|Bellini, "Virgin and Child"|
As I mentioned last week, my actual work over the past several weeks has been limited—and that’s a generous description. But I also admit that the few projects I’ve been involved in have been unusual, even remarkable—like the Year of Faith column that had me reflecting on a specific paragraph of Pope Benedict's Porta Fidei document.
In addition, during the 10 days that my dad was in the hospital, I received a Facebook message from the Oklahoma City Museum of Art about an exciting exhibit entitled: “Of Heaven and Earth: 500 Years of Italian Painting from Glasgow Museums.”
As the assistant curator explained in his message, the organizers of the exhibit recruited local people to choose one of the art pieces featured in the exhibition, and then provide them with an oral reflection or response to it. And I was invited to participate.
From “personal stories” to a “visceral reaction,” the request was for an “authentic and engaging” reflection—in no more than 30 to 40 seconds!
As I understand it, the recordings will become a community-sourced audio commentary for the collection.
When I looked over this attractive collection, my first choice was an unusual presentation of the annunciation by Botticelli—but I was told that our Archbishop had already picked it!
So as a close second choice, I turned my amateur attention to this painting by Sassoferrato, titled “Virgin and Child with St. Elizabeth and the Child Baptist” (ca. 1640s ).
Sitting in the hospital room while I kept my Dad company as he slept—and doing my best to stay away from researching the painting or investigating its artist, I came up with this “response,” which I’m copying here in the exact outlined way that I wrote it:
good art shows me something NEW - something that I haven't THOUGHT or experienced before, as distinct from CONFIRMING what I already know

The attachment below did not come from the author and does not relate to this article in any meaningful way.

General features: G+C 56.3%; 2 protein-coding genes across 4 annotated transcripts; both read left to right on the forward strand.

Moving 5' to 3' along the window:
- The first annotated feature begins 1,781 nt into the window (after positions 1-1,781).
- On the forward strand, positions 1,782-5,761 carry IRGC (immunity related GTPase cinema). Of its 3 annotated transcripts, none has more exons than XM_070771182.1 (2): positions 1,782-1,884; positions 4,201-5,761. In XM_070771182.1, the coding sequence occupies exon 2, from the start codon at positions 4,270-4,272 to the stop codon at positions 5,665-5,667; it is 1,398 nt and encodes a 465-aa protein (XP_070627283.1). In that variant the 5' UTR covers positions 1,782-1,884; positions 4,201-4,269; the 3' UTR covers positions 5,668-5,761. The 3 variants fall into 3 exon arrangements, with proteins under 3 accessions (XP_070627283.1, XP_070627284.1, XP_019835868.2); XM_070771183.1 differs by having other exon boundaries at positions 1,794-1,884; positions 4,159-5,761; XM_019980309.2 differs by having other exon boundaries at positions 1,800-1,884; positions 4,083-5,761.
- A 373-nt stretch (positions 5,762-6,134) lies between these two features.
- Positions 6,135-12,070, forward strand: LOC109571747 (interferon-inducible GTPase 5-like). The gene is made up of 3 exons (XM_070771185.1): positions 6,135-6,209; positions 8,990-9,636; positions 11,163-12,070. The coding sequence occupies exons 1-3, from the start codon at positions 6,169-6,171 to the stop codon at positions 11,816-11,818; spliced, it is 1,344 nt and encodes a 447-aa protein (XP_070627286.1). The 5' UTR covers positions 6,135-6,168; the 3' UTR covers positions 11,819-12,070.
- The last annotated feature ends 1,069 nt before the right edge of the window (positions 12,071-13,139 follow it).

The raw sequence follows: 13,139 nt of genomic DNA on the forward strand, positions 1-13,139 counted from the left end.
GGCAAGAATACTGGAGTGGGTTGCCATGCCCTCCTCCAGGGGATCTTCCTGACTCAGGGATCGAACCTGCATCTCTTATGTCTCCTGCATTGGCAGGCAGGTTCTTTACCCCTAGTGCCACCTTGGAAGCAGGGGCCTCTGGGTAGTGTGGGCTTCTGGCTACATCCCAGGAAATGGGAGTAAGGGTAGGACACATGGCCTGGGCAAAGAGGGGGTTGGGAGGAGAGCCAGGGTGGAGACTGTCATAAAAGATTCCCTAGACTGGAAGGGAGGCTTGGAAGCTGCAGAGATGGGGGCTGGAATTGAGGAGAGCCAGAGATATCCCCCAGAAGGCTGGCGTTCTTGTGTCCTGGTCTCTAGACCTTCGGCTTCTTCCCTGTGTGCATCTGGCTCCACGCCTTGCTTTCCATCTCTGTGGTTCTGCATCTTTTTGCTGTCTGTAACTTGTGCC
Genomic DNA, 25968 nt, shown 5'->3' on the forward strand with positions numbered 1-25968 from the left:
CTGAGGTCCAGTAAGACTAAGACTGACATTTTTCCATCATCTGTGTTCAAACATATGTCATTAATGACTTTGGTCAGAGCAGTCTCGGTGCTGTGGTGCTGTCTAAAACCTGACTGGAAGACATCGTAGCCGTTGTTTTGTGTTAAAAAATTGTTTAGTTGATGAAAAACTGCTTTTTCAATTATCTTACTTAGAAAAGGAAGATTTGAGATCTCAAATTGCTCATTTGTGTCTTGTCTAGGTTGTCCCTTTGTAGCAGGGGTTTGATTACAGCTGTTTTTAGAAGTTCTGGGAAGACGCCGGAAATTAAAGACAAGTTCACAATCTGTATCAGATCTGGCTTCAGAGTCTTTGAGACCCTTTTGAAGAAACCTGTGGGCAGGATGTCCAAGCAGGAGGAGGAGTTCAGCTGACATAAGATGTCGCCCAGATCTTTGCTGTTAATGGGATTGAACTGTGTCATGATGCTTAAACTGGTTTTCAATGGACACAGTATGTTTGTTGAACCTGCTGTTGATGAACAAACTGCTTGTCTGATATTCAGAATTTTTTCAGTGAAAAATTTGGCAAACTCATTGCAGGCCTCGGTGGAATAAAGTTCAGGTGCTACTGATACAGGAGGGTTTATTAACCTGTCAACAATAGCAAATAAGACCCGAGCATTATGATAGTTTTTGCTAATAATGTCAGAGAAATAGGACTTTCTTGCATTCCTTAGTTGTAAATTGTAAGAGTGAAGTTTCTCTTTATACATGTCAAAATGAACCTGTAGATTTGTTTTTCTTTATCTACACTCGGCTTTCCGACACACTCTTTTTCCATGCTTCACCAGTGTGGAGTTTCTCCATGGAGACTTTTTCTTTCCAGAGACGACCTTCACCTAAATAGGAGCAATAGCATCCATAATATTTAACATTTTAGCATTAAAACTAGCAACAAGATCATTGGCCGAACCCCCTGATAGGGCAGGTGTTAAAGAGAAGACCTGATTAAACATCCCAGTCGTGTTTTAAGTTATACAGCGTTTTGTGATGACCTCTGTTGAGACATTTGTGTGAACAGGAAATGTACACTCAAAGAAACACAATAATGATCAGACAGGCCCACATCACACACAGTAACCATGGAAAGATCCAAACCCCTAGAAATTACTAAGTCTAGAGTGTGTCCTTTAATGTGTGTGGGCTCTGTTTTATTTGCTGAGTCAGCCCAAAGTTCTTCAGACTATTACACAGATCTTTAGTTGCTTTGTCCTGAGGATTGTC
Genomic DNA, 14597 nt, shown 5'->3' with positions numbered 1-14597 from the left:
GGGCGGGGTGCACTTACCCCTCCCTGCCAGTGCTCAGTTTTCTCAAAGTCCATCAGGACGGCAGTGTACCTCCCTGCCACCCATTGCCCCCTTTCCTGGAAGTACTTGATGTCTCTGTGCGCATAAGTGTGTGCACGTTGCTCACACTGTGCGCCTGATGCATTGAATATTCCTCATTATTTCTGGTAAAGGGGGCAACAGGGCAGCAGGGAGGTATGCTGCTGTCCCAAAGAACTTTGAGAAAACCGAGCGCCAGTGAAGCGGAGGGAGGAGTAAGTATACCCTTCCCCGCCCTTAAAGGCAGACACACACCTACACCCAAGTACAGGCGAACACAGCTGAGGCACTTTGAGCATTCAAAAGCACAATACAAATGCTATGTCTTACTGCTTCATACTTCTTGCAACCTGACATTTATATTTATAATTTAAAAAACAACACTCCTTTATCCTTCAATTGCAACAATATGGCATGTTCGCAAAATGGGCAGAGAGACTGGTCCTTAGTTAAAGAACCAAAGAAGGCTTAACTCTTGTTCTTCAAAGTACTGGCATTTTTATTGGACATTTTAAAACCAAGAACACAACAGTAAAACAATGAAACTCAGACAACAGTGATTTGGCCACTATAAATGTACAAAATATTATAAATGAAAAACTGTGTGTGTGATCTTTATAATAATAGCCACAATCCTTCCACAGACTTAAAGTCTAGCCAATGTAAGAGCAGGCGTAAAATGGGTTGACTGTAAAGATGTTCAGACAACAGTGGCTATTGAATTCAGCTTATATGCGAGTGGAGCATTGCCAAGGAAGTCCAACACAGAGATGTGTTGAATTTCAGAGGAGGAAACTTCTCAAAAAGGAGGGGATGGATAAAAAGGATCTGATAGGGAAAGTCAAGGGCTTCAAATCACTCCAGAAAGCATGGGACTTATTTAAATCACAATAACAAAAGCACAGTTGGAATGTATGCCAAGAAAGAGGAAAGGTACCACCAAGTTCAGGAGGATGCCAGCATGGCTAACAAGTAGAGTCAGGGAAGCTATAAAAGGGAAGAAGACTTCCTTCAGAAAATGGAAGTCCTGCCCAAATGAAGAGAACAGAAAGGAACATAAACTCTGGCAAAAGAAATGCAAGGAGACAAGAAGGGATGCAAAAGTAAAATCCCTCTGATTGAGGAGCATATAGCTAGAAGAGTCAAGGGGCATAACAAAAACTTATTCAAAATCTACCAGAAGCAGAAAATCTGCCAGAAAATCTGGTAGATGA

for example -- earlier this year, visiting the GREAT French cathedrals, I was SURPRISED at Amien by a “hipped Mary,” – an image of a woman whose hip stuck out one side carrying Jesus, much as any mother would!
In THIS image it’s the HANDS that surprise me. There are a lot of hands around that bowl -- There’s Jesus, already acknowledging the goodness, the presence of John the Baptist by lovingly TOUCHING his back – but what about Elizabeth?
When I put up my hands the way I see Elizabeth’s, my imagination lights up- - I WONDER -- what unexpected thing surprises her? Is she TAKEN BACK BY worry OR FEAR about her son’s future – in relation to this DIVINE baby?
Or Perhaps -- what REALLY surprises her is how fully human this baby Jesus, son of God, truly is??
+ + + + +
And if you live—or will be traveling near—central Oklahoma, don’t miss this exhibit, running from August 24–November 17, 2013. Let me know what you think, please?
After leaving Oklahoma City, the exhibit will travel to:
Art Gallery of Alberta, Edmonton, Canada (December 13, 2013–March 9, 2014);
Everson Museum of Art, Syracuse, NY (April 17–July 13, 2014);
Milwaukee Art Museum (October 1, 2014–January 4, 2015); and
Santa Barbara Museum of Art (February 6, 2015–May 3, 2015).